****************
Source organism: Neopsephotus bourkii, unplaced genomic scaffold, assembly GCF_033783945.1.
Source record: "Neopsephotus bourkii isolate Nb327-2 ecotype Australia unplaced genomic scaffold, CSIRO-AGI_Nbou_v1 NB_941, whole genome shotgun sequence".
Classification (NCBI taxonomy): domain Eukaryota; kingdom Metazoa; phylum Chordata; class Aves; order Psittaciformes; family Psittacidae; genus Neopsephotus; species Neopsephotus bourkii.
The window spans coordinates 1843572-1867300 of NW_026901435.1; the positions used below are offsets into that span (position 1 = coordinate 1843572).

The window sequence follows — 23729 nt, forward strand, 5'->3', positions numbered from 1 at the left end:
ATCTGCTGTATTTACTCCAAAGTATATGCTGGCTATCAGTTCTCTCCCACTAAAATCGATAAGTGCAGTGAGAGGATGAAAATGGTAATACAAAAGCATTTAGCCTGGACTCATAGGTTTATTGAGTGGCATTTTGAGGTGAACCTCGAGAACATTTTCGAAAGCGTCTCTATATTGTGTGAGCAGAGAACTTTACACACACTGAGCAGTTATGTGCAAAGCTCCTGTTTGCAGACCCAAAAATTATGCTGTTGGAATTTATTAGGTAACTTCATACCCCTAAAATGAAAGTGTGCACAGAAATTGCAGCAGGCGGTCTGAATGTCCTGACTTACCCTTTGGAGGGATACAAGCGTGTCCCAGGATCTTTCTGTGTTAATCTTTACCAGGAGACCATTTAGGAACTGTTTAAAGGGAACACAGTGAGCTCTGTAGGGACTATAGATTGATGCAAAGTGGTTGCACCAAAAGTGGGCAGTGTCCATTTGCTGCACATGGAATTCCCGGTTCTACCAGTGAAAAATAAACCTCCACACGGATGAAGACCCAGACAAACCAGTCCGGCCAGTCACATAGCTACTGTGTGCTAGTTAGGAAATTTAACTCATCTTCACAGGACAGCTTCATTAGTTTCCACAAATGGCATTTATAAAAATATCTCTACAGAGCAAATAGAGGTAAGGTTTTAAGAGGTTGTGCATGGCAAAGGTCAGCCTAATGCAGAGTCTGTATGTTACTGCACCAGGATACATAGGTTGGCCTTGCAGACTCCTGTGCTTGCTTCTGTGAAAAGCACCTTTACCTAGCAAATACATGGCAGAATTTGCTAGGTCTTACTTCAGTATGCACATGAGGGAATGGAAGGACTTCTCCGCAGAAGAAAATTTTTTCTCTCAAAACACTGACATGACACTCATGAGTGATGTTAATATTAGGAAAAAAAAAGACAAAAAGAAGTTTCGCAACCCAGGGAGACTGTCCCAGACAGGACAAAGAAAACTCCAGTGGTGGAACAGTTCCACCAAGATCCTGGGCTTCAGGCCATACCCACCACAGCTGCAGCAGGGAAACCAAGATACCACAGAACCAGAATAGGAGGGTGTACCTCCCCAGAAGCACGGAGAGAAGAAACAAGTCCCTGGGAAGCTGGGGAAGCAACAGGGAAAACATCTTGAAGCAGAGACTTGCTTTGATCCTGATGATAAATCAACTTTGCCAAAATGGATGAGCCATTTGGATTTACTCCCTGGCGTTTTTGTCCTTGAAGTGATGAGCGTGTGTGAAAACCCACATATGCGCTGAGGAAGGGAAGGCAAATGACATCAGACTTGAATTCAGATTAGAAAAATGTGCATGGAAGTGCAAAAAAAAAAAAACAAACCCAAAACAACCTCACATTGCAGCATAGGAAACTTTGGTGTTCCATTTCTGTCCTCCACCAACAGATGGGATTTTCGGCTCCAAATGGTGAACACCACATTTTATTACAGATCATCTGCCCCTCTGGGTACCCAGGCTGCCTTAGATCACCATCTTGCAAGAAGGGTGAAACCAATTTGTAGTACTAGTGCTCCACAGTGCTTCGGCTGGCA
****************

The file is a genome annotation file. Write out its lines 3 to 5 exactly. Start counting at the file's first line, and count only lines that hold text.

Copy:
Classification (NCBI taxonomy): domain Eukaryota; kingdom Metazoa; phylum Chordata; class Aves; order Psittaciformes; family Psittacidae; genus Neopsephotus; species Neopsephotus bourkii.
The window spans coordinates 1843572-1867300 of NW_026901435.1; the positions used below are offsets into that span (position 1 = coordinate 1843572).

The window sequence follows — 23729 nt, forward strand, 5'->3', positions numbered from 1 at the left end: